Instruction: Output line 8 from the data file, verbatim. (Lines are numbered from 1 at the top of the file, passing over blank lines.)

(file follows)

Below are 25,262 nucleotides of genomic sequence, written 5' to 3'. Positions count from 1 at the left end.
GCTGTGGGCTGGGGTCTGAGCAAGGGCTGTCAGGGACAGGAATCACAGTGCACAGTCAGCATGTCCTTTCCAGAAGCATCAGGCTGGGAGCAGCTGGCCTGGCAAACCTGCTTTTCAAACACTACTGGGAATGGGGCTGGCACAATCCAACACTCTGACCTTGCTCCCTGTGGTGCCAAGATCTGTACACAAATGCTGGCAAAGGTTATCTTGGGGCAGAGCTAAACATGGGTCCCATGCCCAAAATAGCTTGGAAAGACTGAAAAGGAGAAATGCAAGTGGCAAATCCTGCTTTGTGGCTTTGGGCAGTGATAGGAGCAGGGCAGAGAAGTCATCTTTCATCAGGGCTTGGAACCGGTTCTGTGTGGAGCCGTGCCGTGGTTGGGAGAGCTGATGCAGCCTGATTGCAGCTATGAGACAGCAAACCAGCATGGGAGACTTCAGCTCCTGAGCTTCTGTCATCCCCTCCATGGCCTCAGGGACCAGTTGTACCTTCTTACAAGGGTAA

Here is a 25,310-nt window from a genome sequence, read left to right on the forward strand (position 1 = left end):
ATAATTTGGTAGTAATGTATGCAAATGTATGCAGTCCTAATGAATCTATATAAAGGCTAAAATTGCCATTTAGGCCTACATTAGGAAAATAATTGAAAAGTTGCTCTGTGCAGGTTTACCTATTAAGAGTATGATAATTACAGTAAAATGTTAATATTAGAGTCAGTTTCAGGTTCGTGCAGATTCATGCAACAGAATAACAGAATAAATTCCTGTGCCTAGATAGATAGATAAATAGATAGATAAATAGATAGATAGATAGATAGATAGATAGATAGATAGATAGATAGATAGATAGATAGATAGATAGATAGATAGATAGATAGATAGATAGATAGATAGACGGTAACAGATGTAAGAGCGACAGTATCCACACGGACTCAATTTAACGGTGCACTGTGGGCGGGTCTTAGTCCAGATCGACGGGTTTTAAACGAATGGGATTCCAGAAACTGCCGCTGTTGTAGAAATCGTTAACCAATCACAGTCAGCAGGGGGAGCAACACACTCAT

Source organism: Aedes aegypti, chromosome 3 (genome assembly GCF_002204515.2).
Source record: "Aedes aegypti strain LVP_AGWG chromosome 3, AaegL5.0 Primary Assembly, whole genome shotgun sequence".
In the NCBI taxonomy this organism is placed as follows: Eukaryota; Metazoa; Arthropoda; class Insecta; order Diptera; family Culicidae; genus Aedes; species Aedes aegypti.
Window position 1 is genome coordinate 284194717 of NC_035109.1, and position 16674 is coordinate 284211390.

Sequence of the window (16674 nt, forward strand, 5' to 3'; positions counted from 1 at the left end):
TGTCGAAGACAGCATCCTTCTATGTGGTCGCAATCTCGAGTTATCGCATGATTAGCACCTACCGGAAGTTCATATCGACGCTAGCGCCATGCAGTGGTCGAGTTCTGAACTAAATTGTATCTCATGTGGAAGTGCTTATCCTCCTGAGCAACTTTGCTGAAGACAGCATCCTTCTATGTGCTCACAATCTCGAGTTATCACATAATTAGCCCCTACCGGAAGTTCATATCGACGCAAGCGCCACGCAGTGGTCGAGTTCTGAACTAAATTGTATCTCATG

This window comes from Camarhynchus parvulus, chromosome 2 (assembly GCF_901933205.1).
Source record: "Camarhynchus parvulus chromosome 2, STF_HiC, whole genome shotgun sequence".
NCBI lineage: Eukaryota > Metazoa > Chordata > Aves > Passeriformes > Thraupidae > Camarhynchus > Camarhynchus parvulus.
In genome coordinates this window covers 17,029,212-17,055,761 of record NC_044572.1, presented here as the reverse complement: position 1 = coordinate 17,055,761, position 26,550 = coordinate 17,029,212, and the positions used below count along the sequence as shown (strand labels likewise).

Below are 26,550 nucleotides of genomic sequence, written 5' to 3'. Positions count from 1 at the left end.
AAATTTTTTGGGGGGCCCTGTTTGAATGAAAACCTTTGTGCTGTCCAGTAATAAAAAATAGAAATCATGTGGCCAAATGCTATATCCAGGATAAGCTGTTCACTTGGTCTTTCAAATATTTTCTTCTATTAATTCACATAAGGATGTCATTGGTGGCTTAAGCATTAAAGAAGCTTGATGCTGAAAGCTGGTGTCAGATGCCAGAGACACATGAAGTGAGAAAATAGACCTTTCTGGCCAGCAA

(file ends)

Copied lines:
Window position 1 is genome coordinate 284194717 of NC_035109.1, and position 16674 is coordinate 284211390.